Quick Facts About the Basilica Cistern:
Official Name: Yerebatan Sarnici
Location: Alemdar, Yerebatan Cd. 1/3, 34110 Sultanahmet Fatih, Istanbul, Turkey
Closest Landmark: Hagia Sophia
Operating Hours: 9 AM to 7 PM
Commissioned By: Emperor Justinian in 532 AD following the Nika Riots
Architect: Designed by Tralles
Construction Labor: Approximately 7,000 enslaved individuals under Byzantine rule
Architectural Style: Featuring a rectangular layout with chamfered squares and imposing marble columns
UNESCO World Heritage Site: Recognized as one of Istanbul's most historically significant locations
Annual Visitors: Approximately 2.2 million
Purpose: Originally built to store water for the Imperial Palace and the surrounding regions of Constantinople
Why visit the Basilica Cistern Medusa Heads?
Historical Significance: The Basilica Cistern stands as a remarkable testament to Byzantine architectural and engineering prowess, with the inclusion of the Medusa Heads providing an intriguing historical facet to the attraction.
Mystical Appeal: The reasons behind the curious upside-down and sideways orientation of the Basilica Medusa Heads remain a mystery, yet these unconventional angles craft an eerie ambiance that enhances the Cistern's overall enchantment.
Ancient Greek Artifacts: The Medusa heads represent a rare survival of ancient Greek sculpture in Istanbul, distinctively setting them apart from anything else you'll encounter in the city.
Breathtaking Visual Delight: The softly illuminated cistern, adorned with orderly columns and their shimmering reflections on the water, offers a visual experience of exceptional beauty that leaves an indelible impression. The Medusa heads stand as just one of the many elements contributing to the magnificence of this ancient site.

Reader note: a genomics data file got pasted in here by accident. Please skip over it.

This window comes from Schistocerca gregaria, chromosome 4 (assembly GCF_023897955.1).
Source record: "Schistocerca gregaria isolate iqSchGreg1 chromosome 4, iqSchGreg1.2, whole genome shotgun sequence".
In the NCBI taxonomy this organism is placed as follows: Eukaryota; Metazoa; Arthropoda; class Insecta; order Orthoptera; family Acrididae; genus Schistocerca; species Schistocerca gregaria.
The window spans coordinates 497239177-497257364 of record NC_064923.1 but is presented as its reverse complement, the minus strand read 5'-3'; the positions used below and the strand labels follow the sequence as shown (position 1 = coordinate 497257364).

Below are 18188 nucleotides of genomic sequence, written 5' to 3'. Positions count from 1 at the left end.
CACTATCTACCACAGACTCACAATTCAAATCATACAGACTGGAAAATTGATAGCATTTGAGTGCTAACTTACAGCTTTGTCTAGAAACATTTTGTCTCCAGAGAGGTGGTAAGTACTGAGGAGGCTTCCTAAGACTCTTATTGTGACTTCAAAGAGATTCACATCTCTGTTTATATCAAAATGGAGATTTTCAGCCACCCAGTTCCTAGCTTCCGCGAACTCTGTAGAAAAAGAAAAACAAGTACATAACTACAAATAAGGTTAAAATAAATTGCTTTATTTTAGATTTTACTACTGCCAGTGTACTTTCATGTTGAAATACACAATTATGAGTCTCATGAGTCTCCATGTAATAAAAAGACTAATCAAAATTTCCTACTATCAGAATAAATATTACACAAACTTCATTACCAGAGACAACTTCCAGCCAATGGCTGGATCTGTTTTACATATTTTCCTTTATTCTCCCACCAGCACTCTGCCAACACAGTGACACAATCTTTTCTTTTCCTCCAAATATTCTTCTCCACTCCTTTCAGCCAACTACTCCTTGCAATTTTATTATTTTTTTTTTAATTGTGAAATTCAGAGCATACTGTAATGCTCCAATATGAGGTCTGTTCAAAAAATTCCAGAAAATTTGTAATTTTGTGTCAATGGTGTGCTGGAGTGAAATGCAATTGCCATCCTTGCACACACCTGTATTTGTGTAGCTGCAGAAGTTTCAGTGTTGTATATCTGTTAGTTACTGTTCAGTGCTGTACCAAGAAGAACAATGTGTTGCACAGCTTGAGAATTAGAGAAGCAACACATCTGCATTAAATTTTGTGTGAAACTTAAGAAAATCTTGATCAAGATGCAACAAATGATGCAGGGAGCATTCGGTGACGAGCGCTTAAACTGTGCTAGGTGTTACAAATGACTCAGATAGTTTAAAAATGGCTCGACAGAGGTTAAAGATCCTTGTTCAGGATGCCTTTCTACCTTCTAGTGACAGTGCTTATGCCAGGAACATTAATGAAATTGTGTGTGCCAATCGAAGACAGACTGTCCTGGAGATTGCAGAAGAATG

To embark on your journey through the ancient water reservoir, you must descend a staircase comprising precisely 52 steps, leading you to the mesmerizing world of the 336 illuminated columns within the Basilica Cistern. Thanks to its towering columns, expansive archways, and awe-inspiring construction, the public affectionately dubs it the 'Basilica Palace.
During the rule of Emperor Justinian in the 6th century, the Basilica Cistern was erected. Its primary function was to provide water to the Great Palace and neighboring structures, boasting an impressive storage capacity of approximately 100,000 tons of water. The architectural design was masterminded by the renowned architect Tralles. The task of repurposing and erecting the 336 columns, which now stand as a testament to their grandeur, was entrusted to a workforce of 7,000 enslaved individuals.
Under the reign of the Ottoman Empire in Turkey, the Basilica Cistern served as a vital water source for the Topkapi Palace and the Imperial Harem. Nevertheless, as the Empire faced disintegration, the cistern gradually fell into neglect. It wasn't until the Dutch traveler Petrus Gyllius undertook a restoration effort, equipping the facility with lighting to illuminate its magnificent columns and interiors. Finally, in the year 1987, the Basilica Cistern was unveiled to the public, once again reclaiming its historical significance.
Basilica Cistern Today
Presently, the Basilica Cistern stands as one of Istanbul's foremost tourist attractions, renowned for its sprawling network of columns and arches that create an utterly unique ambiance. An intriguing highlight within the Basilica Cistern is the presence of two Medusa heads, positioned at the base of two of its columns. These enigmatic sculptures are thought to have been incorporated during the Byzantine era, possibly repurposed from an ancient Roman structure.
Throughout the years, the cistern has undergone multiple renovations and restorations to ensure its enduring preservation. In today's context, visitors have the opportunity to traverse a raised platform that guides them through the softly illuminated expanse, affording them a close encounter with the Medusa heads and a chance to revel in the captivating visual spectacle that the Basilica Cistern unfolds.